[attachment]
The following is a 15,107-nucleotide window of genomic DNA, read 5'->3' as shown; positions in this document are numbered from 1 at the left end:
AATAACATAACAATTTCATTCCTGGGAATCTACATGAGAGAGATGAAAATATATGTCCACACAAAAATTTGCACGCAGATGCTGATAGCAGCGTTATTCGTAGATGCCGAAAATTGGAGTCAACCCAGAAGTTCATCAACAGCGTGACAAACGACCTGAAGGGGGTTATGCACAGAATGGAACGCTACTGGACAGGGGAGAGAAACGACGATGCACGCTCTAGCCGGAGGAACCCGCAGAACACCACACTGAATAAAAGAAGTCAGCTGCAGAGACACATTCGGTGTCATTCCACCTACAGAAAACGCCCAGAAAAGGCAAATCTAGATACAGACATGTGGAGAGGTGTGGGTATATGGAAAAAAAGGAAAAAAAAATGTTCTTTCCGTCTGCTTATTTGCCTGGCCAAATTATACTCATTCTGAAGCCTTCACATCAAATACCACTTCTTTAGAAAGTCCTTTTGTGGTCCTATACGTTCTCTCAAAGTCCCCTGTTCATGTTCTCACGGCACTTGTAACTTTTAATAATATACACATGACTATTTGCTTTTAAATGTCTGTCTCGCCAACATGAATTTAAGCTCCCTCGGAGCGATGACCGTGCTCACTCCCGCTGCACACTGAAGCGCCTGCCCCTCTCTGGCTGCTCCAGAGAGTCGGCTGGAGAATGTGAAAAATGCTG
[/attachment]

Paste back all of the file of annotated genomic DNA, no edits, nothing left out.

The following is a 15,107-nucleotide window of genomic DNA, read 5'->3' as shown; positions in this document are numbered from 1 at the left end:
AATAACATAACAATTTCATTCCTGGGAATCTACATGAGAGAGATGAAAATATATGTCCACACAAAAATTTGCACGCAGATGCTGATAGCAGCGTTATTCGTAGATGCCGAAAATTGGAGTCAACCCAGAAGTTCATCAACAGCGTGACAAACGACCTGAAGGGGGTTATGCACAGAATGGAACGCTACTGGACAGGGGAGAGAAACGACGATGCACGCTCTAGCCGGAGGAACCCGCAGAACACCACACTGAATAAAAGAAGTCAGCTGCAGAGACACATTCGGTGTCATTCCACCTACAGAAAACGCCCAGAAAAGGCAAATCTAGATACAGACATGTGGAGAGGTGTGGGTATATGGAAAAAAAGGAAAAAAAAATGTTCTTTCCGTCTGCTTATTTGCCTGGCCAAATTATACTCATTCTGAAGCCTTCACATCAAATACCACTTCTTTAGAAAGTCCTTTTGTGGTCCTATACGTTCTCTCAAAGTCCCCTGTTCATGTTCTCACGGCACTTGTAACTTTTAATAATATACACATGACTATTTGCTTTTAAATGTCTGTCTCGCCAACATGAATTTAAGCTCCCTCGGAGCGATGACCGTGCTCACTCCCGCTGCACACTGAAGCGCCTGCCCCTCTCTGGCTGCTCCAGAGAGTCGGCTGGAGAATGTGAAAAATGCTG